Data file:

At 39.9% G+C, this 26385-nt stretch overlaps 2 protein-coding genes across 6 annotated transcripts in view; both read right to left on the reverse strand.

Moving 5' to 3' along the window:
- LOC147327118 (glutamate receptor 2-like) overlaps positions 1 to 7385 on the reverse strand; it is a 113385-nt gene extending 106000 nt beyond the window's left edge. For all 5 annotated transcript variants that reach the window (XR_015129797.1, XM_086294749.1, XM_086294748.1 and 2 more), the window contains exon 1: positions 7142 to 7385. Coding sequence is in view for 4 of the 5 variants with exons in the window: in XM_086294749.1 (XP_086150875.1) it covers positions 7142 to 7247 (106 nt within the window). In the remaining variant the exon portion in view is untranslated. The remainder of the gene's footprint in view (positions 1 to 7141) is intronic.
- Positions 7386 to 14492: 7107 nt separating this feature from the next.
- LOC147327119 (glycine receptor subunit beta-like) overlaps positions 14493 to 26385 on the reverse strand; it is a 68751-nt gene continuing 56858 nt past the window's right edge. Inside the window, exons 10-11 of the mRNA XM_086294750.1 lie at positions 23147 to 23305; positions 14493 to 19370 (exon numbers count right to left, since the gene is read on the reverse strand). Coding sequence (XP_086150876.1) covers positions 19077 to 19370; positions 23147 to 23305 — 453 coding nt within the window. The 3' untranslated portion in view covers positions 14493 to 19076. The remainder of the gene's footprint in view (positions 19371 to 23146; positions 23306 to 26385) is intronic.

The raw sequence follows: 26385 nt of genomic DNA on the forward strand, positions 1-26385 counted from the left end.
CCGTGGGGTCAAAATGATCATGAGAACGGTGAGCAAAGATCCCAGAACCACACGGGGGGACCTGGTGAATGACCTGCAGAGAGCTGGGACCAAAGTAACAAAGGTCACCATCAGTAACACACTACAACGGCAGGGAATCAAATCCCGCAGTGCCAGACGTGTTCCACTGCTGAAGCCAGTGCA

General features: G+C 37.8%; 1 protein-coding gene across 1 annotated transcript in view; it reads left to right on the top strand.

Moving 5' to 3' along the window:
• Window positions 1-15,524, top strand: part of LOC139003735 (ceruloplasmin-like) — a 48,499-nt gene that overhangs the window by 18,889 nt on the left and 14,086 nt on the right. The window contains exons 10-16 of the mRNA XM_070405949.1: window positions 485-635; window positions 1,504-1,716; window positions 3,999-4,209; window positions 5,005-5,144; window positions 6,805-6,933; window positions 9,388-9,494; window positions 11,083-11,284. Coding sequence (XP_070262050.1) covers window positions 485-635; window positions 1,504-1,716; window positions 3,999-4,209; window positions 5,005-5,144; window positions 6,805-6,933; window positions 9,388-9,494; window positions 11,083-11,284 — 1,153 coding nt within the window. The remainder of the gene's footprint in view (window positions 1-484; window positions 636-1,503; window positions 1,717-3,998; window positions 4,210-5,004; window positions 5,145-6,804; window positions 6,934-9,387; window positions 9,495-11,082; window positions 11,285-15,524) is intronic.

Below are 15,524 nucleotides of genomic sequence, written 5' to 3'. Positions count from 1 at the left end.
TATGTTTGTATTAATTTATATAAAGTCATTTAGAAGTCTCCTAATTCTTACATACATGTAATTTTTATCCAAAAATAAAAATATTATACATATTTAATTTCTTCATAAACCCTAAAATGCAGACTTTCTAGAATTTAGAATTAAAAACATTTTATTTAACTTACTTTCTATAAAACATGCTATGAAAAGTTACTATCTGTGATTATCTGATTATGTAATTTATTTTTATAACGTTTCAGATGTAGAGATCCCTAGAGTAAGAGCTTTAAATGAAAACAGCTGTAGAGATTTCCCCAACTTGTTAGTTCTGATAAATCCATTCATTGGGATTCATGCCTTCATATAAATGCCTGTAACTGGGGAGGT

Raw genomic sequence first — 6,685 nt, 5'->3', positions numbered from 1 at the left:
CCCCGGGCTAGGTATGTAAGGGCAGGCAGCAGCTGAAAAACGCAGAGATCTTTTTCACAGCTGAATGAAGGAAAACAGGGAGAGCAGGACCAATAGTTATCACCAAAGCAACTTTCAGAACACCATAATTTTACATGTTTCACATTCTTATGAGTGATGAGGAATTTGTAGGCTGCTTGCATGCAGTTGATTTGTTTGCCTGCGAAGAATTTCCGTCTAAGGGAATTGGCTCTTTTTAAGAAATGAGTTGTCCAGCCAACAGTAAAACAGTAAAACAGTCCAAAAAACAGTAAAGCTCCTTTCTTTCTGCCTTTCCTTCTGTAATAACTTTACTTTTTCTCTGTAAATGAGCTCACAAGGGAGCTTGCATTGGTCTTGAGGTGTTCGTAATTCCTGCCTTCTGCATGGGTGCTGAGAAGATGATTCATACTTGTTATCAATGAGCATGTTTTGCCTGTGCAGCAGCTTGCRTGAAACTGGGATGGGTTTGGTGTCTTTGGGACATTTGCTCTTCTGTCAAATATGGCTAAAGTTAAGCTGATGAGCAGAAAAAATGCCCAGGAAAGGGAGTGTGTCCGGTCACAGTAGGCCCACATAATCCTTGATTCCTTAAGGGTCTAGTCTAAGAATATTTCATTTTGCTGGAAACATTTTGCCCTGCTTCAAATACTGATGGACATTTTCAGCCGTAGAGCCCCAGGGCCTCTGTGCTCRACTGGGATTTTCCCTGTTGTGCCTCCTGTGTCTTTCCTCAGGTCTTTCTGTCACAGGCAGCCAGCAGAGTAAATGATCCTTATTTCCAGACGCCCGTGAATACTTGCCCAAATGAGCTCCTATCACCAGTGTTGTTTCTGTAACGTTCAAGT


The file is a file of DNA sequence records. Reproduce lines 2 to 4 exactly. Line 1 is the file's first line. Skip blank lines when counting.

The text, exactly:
Moving 5' to 3' along the window:
- LOC147327118 (glutamate receptor 2-like) overlaps positions 1 to 7385 on the reverse strand; it is a 113385-nt gene extending 106000 nt beyond the window's left edge. For all 5 annotated transcript variants that reach the window (XR_015129797.1, XM_086294749.1, XM_086294748.1 and 2 more), the window contains exon 1: positions 7142 to 7385. Coding sequence is in view for 4 of the 5 variants with exons in the window: in XM_086294749.1 (XP_086150875.1) it covers positions 7142 to 7247 (106 nt within the window). In the remaining variant the exon portion in view is untranslated. The remainder of the gene's footprint in view (positions 1 to 7141) is intronic.
- Positions 7386 to 14492: 7107 nt separating this feature from the next.